On Being an American

With many seeing the country’s choice of the new President-Elect as an expression of an impulse to regress to a narrower 1950s frame of consciousness, more than a few of the books in the store’s Political Science and Social Science sections have become prescient again.

In the first essay in James Baldwin’s collection Nobody Knows My Name, “The Discovery of What it Means to be an American,” (1959) he writes,

That the tensions of American life, as well as the possibilities, are tremendous is certainly not even a question. But these are dealt with in contemporary literature mainly compulsively; that is, the book is more likely to be a symptom of our tension than an examination of it. The time has come, God knows, for us to examine ourselves, but we can only do this if we are willing to free ourselves of the myth of America and try to find out what is really happening here.

Our choices for President, and Senate and House representatives, could be seen as the ultimate symptoms of American tension in 2016. Then there are our heavily biased “news” and media outlets, our addictions (to the cloud’s screens, especially), our reliance on pseudo-facts with an unwillingness to dig deeper, and our isolation from each other, which all make it easier to follow rhetoric based on separateness, to follow someone who preys on fear.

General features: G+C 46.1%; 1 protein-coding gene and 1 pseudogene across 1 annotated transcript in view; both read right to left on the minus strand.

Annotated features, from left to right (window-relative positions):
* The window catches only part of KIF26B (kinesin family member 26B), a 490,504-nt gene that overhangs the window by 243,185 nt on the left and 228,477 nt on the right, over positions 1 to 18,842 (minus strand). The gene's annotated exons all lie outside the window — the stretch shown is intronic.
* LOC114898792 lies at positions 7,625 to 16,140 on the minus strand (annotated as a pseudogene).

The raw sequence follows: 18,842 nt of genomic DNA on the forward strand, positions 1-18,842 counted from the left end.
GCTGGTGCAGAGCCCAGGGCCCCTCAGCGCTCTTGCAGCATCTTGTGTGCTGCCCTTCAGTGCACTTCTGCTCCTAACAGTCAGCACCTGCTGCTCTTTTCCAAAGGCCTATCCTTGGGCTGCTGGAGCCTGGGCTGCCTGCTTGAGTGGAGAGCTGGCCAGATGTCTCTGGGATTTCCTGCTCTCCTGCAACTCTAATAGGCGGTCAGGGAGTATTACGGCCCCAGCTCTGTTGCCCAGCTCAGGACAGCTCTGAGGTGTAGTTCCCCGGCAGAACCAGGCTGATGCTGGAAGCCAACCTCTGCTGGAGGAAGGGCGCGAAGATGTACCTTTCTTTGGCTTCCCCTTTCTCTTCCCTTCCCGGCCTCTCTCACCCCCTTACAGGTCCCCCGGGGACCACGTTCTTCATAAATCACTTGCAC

One could argue that there are now a dangerous number of conflicting American myths at play in this country. Those who elected Trump to power fell sway to a host of fictional conceptions. The illusion that America was “great” or must return to a different era to become “great” again denies multiple socioeconomic and cultural perspectives/experiences.

What is really happening here, now, in this limbo between progress and regress? It is clearly a good time to begin the (re)examination, on our own and collective levels, if we haven’t already. Four years, the duration of a high school or college term, can be an important building experience in one’s own life. What will this term mean for the life and growth of our country, its place in the world, its effect on the world’s environment?

-Will and Angela

2 thoughts on “On Being an American

  1. Those of us who are committed to egalitarian values and environmental improvement live in fear of regression to a prior, less enlightened time. Our only hope is for a new awakening of our democracy and greater participation in political affairs.

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